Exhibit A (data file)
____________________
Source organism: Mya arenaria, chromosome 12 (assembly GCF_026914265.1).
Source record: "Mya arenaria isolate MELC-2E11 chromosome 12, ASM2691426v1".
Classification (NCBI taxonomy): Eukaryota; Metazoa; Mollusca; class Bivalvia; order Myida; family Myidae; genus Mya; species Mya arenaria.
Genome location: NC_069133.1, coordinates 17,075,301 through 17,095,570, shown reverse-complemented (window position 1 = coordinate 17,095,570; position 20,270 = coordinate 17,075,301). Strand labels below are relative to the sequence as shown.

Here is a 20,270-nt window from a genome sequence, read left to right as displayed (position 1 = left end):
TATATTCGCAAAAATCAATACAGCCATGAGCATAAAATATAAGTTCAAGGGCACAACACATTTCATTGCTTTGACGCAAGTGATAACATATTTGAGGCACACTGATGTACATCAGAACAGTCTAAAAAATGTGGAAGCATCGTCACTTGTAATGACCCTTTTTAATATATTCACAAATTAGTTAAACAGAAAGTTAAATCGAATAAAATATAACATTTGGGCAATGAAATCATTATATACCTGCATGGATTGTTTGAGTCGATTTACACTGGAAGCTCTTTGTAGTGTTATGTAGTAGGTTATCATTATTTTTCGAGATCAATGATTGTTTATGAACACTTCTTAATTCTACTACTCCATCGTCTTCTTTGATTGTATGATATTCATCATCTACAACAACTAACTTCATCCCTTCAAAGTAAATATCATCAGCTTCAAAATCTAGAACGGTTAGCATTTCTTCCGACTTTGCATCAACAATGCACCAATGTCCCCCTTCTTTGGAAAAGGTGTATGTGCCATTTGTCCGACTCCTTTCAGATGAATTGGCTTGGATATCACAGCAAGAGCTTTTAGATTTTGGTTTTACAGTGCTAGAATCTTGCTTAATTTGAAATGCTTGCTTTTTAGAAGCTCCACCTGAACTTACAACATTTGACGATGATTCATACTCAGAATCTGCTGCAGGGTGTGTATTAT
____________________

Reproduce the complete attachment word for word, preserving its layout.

Source organism: Mya arenaria, chromosome 12 (assembly GCF_026914265.1).
Source record: "Mya arenaria isolate MELC-2E11 chromosome 12, ASM2691426v1".
Classification (NCBI taxonomy): Eukaryota; Metazoa; Mollusca; class Bivalvia; order Myida; family Myidae; genus Mya; species Mya arenaria.
Genome location: NC_069133.1, coordinates 17,075,301 through 17,095,570, shown reverse-complemented (window position 1 = coordinate 17,095,570; position 20,270 = coordinate 17,075,301). Strand labels below are relative to the sequence as shown.

Here is a 20,270-nt window from a genome sequence, read left to right as displayed (position 1 = left end):
TATATTCGCAAAAATCAATACAGCCATGAGCATAAAATATAAGTTCAAGGGCACAACACATTTCATTGCTTTGACGCAAGTGATAACATATTTGAGGCACACTGATGTACATCAGAACAGTCTAAAAAATGTGGAAGCATCGTCACTTGTAATGACCCTTTTTAATATATTCACAAATTAGTTAAACAGAAAGTTAAATCGAATAAAATATAACATTTGGGCAATGAAATCATTATATACCTGCATGGATTGTTTGAGTCGATTTACACTGGAAGCTCTTTGTAGTGTTATGTAGTAGGTTATCATTATTTTTCGAGATCAATGATTGTTTATGAACACTTCTTAATTCTACTACTCCATCGTCTTCTTTGATTGTATGATATTCATCATCTACAACAACTAACTTCATCCCTTCAAAGTAAATATCATCAGCTTCAAAATCTAGAACGGTTAGCATTTCTTCCGACTTTGCATCAACAATGCACCAATGTCCCCCTTCTTTGGAAAAGGTGTATGTGCCATTTGTCCGACTCCTTTCAGATGAATTGGCTTGGATATCACAGCAAGAGCTTTTAGATTTTGGTTTTACAGTGCTAGAATCTTGCTTAATTTGAAATGCTTGCTTTTTAGAAGCTCCACCTGAACTTACAACATTTGACGATGATTCATACTCAGAATCTGCTGCAGGGTGTGTATTAT